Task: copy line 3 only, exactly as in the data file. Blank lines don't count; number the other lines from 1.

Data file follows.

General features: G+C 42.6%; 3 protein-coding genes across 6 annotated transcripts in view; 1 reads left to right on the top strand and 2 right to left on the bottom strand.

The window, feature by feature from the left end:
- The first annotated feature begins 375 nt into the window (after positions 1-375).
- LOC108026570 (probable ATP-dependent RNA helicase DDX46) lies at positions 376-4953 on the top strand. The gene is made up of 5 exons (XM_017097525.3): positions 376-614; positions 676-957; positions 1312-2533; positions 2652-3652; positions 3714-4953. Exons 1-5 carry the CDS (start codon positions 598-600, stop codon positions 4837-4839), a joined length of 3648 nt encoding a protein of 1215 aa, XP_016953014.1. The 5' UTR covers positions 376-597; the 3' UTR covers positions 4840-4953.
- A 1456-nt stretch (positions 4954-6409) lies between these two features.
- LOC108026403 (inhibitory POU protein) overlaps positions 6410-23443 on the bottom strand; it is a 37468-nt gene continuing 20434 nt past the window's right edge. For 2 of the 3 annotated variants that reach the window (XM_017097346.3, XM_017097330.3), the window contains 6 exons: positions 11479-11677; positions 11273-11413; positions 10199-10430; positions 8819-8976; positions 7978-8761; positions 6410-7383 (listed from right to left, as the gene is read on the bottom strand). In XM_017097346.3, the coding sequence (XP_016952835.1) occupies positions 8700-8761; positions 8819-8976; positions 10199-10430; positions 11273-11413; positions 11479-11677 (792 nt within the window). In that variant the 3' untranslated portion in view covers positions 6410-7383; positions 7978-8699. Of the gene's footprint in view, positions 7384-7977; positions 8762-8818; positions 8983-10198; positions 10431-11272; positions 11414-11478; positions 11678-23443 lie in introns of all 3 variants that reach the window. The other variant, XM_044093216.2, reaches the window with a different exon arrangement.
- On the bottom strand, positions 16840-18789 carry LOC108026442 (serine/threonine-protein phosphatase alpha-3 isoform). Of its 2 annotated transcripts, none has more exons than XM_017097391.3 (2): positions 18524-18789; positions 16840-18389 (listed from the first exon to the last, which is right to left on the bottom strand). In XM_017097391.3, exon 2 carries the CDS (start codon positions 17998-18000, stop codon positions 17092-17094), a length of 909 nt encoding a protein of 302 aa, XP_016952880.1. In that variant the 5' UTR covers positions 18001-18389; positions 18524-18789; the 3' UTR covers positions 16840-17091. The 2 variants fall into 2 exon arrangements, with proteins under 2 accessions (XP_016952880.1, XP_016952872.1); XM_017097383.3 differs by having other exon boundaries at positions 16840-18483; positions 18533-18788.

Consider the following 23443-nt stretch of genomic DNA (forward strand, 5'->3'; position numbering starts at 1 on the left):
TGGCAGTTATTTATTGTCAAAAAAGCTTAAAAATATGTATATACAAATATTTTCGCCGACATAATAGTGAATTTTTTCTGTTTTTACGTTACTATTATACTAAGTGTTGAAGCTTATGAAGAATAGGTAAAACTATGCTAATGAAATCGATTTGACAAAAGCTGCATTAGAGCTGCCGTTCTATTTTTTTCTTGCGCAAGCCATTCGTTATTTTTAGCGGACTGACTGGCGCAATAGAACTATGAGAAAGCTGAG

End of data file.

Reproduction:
- The first annotated feature begins 375 nt into the window (after positions 1-375).